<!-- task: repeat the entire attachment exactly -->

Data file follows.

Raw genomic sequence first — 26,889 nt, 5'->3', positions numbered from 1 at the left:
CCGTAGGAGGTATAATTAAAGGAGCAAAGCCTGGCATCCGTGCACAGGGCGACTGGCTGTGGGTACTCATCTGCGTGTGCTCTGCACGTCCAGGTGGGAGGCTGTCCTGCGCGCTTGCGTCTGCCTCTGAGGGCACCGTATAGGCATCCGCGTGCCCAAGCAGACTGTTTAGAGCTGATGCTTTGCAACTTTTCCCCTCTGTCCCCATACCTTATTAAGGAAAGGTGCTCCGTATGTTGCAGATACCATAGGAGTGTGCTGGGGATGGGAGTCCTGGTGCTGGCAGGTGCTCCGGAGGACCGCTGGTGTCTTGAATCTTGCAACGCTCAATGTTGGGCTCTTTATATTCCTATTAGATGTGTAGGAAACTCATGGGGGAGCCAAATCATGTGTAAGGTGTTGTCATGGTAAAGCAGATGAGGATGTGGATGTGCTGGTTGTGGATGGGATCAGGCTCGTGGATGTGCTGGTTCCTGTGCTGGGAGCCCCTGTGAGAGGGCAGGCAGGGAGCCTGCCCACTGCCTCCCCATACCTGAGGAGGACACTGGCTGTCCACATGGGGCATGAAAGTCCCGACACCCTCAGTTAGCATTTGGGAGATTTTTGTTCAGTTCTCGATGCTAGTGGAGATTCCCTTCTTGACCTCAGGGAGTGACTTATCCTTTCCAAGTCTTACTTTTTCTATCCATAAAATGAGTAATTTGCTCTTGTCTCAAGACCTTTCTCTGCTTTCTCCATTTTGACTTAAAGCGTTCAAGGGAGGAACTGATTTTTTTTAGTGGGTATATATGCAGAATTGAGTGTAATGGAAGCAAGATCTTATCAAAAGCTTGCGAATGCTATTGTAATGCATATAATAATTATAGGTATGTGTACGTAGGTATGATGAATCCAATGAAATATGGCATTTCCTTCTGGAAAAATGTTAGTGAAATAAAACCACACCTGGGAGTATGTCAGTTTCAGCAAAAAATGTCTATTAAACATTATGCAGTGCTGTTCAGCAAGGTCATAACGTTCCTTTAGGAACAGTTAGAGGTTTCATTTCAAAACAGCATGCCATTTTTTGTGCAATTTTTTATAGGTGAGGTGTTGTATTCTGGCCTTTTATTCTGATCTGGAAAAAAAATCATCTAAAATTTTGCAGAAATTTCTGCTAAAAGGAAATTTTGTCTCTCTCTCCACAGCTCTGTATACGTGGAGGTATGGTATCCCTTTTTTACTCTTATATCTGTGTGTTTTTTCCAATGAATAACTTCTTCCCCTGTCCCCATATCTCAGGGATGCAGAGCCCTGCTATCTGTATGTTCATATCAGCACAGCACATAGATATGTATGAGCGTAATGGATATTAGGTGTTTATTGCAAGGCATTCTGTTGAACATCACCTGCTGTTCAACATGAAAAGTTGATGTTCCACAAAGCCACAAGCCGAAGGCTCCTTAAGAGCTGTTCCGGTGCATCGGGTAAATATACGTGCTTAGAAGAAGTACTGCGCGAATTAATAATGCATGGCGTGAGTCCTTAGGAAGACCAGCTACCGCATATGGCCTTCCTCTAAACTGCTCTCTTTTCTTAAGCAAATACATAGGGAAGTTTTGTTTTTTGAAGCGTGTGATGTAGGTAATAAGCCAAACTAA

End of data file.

Raw genomic sequence first — 26,889 nt, 5'->3', positions numbered from 1 at the left:
CCGTAGGAGGTATAATTAAAGGAGCAAAGCCTGGCATCCGTGCACAGGGCGACTGGCTGTGGGTACTCATCTGCGTGTGCTCTGCACGTCCAGGTGGGAGGCTGTCCTGCGCGCTTGCGTCTGCCTCTGAGGGCACCGTATAGGCATCCGCGTGCCCAAGCAGACTGTTTAGAGCTGATGCTTTGCAACTTTTCCCCTCTGTCCCCATACCTTATTAAGGAAAGGTGCTCCGTATGTTGCAGATACCATAGGAGTGTGCTGGGGATGGGAGTCCTGGTGCTGGCAGGTGCTCCGGAGGACCGCTGGTGTCTTGAATCTTGCAACGCTCAATGTTGGGCTCTTTATATTCCTATTAGATGTGTAGGAAACTCATGGGGGAGCCAAATCATGTGTAAGGTGTTGTCATGGTAAAGCAGATGAGGATGTGGATGTGCTGGTTGTGGATGGGATCAGGCTCGTGGATGTGCTGGTTCCTGTGCTGGGAGCCCCTGTGAGAGGGCAGGCAGGGAGCCTGCCCACTGCCTCCCCATACCTGAGGAGGACACTGGCTGTCCACATGGGGCATGAAAGTCCCGACACCCTCAGTTAGCATTTGGGAGATTTTTGTTCAGTTCTCGATGCTAGTGGAGATTCCCTTCTTGACCTCAGGGAGTGACTTATCCTTTCCAAGTCTTACTTTTTCTATCCATAAAATGAGTAATTTGCTCTTGTCTCAAGACCTTTCTCTGCTTTCTCCATTTTGACTTAAAGCGTTCAAGGGAGGAACTGATTTTTTTTAGTGGGTATATATGCAGAATTGAGTGTAATGGAAGCAAGATCTTATCAAAAGCTTGCGAATGCTATTGTAATGCATATAATAATTATAGGTATGTGTACGTAGGTATGATGAATCCAATGAAATATGGCATTTCCTTCTGGAAAAATGTTAGTGAAATAAAACCACACCTGGGAGTATGTCAGTTTCAGCAAAAAATGTCTATTAAACATTATGCAGTGCTGTTCAGCAAGGTCATAACGTTCCTTTAGGAACAGTTAGAGGTTTCATTTCAAAACAGCATGCCATTTTTTGTGCAATTTTTTATAGGTGAGGTGTTGTATTCTGGCCTTTTATTCTGATCTGGAAAAAAAATCATCTAAAATTTTGCAGAAATTTCTGCTAAAAGGAAATTTTGTCTCTCTCTCCACAGCTCTGTATACGTGGAGGTATGGTATCCCTTTTTTACTCTTATATCTGTGTGTTTTTTCCAATGAATAACTTCTTCCCCTGTCCCCATATCTCAGGGATGCAGAGCCCTGCTATCTGTATGTTCATATCAGCACAGCACATAGATATGTATGAGCGTAATGGATATTAGGTGTTTATTGCAAGGCATTCTGTTGAACATCACCTGCTGTTCAACATGAAAAGTTGATGTTCCACAAAGCCACAAGCCGAAGGCTCCTTAAGAGCTGTTCCGGTGCATCGGGTAAATATACGTGCTTAGAAGAAGTACTGCGCGAATTAATAATGCATGGCGTGAGTCCTTAGGAAGACCAGCTACCGCATATGGCCTTCCTCTAAACTGCTCTCTTTTCTTAAGCAAATACATAGGGAAGTTTTGTTTTTTGAAGCGTGTGATGTAGGTAATAAGCCAAACTAA